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Education bill fix highlights final day of Kentucky General Assembly ’22 session


There was little drama in Frankfort, Kentucky on Thursday as lawmakers concluded the 2022 General Assembly session.

Legislators concluded most of their work by 9 p.m. The final two days of the session were spent mainly on overturning vetoes by Gov. Andy Beshear. Most of those votes took place Wednesday.

That left the final day to address an issue in a key education bill and try to come to a consensus on a couple of gaming bills.

Earlier in the week, education leaders pointed out to lawmakers that a section of Senate Bill 1 that detailed 24 specific documents for social studies education included criminal penalties for teachers who failed to abide by the law.

Prichard Committee President and CEO Brigitte Blom said an unintentional drafting error caused the issue. The education public policy group’s leader credited state Sen. Max Wise, R-Campbellsville, for working quickly to address the issue in the final two days.

The language was included in a conference committee insertion into House Bill 44, which received a unanimous vote in the House and a 30-3 vote in the Senate.

“With many priorities and nearly around-the-clock work this week, Senate Leadership made protecting Kentucky’s teachers from unnecessary and unintended penalties a top priority,” Blom said in a statement Thursday.

Despite a late push by proponents, a bill to legalize sports betting in Kentucky did not make it out of a Senate committee before adjournment.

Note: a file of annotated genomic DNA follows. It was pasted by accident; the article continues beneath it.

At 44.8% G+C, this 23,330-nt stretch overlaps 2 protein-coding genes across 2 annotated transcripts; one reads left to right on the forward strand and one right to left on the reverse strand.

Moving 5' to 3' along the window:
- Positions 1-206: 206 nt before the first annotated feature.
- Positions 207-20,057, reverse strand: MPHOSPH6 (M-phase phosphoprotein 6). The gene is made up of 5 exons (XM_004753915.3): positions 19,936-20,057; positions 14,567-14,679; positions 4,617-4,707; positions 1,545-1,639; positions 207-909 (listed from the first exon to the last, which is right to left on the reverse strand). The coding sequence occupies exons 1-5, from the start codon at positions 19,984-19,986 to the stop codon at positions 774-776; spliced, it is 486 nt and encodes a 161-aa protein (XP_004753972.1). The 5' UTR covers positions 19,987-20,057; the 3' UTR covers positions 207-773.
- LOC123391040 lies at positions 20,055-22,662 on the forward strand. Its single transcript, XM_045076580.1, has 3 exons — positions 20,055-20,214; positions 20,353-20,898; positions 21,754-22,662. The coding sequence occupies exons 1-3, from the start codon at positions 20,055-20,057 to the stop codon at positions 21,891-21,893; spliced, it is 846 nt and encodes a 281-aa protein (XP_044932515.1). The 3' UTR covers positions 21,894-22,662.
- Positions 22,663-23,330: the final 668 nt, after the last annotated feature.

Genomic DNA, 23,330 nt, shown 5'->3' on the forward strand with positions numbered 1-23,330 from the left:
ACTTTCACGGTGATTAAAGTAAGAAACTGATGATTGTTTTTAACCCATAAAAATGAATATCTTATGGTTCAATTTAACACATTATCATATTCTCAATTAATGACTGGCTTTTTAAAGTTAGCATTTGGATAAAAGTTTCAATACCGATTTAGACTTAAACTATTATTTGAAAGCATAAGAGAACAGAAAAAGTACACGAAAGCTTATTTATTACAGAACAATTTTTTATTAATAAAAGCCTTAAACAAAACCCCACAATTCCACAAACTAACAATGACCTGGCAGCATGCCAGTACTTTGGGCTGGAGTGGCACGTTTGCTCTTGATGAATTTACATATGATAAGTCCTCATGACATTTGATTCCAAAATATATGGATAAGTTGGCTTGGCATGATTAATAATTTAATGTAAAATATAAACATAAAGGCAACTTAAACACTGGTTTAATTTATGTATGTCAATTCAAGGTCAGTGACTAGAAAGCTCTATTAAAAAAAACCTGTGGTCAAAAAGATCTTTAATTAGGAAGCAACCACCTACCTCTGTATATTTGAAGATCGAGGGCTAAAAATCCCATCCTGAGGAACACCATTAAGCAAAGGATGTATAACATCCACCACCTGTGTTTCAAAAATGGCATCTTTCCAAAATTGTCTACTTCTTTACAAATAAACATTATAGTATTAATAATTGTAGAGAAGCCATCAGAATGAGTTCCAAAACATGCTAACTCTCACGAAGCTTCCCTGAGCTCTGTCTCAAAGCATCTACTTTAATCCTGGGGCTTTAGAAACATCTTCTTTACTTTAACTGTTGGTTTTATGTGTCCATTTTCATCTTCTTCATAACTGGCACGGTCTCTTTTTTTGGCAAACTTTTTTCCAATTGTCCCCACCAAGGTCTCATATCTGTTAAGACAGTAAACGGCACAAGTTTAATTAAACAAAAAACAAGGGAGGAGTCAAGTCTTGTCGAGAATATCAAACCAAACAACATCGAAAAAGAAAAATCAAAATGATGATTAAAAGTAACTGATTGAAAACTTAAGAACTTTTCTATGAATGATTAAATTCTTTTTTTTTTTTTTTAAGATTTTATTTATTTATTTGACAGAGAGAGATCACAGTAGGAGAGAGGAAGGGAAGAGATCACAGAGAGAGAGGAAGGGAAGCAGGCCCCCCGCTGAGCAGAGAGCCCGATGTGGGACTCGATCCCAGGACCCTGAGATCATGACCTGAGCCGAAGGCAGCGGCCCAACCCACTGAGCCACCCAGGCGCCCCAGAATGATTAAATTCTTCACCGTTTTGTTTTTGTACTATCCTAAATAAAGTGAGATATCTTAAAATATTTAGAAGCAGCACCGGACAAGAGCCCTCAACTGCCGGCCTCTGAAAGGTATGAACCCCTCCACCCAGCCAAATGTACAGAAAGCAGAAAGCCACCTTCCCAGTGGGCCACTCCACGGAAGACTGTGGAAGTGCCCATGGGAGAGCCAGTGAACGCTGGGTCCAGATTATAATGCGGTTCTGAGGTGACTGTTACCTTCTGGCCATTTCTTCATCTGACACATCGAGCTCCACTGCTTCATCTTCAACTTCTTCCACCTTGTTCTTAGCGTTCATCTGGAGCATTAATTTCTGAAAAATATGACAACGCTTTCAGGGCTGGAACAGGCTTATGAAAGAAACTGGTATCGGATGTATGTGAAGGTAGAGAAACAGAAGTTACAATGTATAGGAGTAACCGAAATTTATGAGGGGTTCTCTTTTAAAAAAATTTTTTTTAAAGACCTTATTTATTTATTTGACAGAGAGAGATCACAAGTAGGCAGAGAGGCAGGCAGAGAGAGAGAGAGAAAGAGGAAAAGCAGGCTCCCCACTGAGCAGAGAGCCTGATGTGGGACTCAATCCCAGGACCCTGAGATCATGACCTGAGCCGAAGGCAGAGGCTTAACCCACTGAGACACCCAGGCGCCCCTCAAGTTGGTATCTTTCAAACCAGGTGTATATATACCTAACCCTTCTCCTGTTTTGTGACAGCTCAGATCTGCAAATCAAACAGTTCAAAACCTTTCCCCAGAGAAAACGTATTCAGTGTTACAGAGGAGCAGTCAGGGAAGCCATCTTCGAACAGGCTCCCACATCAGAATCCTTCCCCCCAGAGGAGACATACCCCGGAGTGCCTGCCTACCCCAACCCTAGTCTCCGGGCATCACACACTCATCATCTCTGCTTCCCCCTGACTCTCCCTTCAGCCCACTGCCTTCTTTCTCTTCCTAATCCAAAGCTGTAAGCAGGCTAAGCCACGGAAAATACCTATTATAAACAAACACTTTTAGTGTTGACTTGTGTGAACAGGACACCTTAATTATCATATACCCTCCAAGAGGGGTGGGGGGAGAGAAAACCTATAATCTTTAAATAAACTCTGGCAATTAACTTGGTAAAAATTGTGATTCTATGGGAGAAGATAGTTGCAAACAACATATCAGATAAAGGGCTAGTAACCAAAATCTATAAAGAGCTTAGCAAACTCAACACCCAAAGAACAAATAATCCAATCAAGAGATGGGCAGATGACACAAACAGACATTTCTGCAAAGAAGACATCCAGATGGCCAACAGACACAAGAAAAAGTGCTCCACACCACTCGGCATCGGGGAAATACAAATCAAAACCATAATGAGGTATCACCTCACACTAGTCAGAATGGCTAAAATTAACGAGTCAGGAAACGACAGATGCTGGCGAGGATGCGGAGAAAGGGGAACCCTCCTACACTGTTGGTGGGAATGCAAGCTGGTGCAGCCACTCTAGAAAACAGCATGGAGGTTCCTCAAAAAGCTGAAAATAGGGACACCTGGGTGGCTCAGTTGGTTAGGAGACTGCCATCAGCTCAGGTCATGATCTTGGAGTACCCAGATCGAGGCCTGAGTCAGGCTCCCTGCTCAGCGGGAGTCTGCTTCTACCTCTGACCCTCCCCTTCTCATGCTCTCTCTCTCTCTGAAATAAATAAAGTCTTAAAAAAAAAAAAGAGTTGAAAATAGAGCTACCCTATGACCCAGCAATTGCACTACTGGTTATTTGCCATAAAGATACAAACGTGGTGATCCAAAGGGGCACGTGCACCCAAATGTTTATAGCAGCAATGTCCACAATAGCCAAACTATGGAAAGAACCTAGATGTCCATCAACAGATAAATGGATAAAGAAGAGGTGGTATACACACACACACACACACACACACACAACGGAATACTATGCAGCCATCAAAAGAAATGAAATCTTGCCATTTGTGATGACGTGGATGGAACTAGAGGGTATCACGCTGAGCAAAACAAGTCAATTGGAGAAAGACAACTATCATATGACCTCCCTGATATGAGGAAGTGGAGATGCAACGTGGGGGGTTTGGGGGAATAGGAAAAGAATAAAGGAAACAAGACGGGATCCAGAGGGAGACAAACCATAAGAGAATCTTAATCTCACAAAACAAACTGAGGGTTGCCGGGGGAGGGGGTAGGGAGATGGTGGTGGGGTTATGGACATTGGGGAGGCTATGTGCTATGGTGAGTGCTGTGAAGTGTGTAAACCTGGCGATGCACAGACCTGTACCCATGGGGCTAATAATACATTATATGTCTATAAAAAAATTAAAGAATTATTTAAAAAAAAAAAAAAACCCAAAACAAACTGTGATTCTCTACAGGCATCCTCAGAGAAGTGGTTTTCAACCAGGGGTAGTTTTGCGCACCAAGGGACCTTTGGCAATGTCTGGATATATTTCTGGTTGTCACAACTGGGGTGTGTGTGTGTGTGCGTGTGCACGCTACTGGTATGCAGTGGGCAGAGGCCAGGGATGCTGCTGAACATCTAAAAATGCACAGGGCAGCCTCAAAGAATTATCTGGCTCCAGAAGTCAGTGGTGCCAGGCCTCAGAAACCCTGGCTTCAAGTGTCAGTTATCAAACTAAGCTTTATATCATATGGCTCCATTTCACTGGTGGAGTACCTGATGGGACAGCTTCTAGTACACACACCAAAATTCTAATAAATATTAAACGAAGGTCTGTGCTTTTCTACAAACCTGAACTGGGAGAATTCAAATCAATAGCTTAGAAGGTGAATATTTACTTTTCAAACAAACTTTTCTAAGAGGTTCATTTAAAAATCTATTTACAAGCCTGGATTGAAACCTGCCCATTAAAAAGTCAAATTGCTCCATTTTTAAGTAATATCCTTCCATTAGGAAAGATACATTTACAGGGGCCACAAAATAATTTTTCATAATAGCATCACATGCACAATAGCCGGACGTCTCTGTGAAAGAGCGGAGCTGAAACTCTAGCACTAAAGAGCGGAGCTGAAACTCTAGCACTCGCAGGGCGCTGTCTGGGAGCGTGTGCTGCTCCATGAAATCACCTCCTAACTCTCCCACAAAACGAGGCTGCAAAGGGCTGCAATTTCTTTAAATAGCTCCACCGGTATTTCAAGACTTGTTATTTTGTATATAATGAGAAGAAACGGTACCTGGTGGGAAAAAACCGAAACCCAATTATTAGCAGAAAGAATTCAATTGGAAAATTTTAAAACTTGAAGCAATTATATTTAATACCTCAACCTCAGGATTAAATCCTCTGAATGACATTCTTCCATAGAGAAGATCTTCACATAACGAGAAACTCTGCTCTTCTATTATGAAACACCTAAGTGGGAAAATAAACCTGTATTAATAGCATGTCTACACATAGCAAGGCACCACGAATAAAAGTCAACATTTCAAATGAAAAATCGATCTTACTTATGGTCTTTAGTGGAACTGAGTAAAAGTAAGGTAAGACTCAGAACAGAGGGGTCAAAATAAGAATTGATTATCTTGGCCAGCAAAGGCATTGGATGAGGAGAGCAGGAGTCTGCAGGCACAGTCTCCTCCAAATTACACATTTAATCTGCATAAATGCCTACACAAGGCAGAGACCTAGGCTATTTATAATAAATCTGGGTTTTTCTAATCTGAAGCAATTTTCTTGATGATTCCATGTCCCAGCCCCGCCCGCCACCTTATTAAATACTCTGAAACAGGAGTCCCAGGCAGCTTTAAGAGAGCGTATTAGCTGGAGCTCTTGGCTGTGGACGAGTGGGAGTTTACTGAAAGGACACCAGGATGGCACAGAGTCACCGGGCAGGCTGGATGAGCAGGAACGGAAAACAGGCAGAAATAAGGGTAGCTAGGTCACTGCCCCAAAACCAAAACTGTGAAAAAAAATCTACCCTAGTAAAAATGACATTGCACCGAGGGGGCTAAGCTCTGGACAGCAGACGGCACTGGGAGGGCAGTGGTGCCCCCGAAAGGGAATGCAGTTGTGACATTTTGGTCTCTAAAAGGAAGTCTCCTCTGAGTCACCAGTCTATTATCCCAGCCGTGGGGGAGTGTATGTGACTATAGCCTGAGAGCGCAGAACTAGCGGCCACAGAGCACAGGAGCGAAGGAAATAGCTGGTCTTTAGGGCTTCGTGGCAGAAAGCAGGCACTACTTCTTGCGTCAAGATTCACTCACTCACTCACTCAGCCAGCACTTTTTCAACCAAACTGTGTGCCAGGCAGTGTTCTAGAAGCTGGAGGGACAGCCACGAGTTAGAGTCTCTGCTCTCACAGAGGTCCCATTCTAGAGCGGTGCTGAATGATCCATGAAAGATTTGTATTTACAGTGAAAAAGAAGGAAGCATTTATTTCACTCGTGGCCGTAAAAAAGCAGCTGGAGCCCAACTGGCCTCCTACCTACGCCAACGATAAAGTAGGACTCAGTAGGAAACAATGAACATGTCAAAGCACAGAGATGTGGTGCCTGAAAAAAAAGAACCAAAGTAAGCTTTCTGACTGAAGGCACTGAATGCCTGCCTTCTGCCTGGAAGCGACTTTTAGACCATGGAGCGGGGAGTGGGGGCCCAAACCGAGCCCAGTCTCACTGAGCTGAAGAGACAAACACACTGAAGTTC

House Bill 606 would have made Kentucky the 34th state to allow wagering on sporting events. While it passed the House last month, it failed to gain the necessary traction in the Senate.

State Rep. Adam Koenig, the Erlanger Republican who sponsored the bill, and Senate Majority Floor Leader Damon Thayer, R-Georgetown, both expressed disappointment that the bill could not get over the final hurdle.

Thayer, the bill’s top supporter in the Senate, said supporters would continue the fight. Six of the seven states that border Kentucky already have legalized sports betting. The other state – Missouri – may do so in the coming weeks.

“All we did was postpone the inevitable,” said Koenig.

When the Senate failed to act on sports betting, the House decided not to take up House Bill 608, which would have banned skill games, sometimes referred to as gray machines. The slot machine-like games have popped up in convenience stores and other places across the state in the past year.

Proponents of the measure, sponsored by Lexington Republican state Rep. Killian Timoney, said the unregulated games take away from the state lottery and legal charitable gaming activities. However, advocates for the gaming machines say they provide a crucial revenue stream for small businesses and other organizations.

One final veto from Gov. Andy Beshear was overridden Thursday. That was on Senate Bill 167, which gives county governments more control over library systems.

After the House failed to get a simple majority Wednesday to turn aside the veto, Republicans were able to get three more votes Thursday, rejecting the veto by a 52-39 vote.

Barring a special called session by Beshear, the next General Assembly session will start in January.

This article was originally posted on Education bill fix highlights final day of Kentucky General Assembly ’22 session

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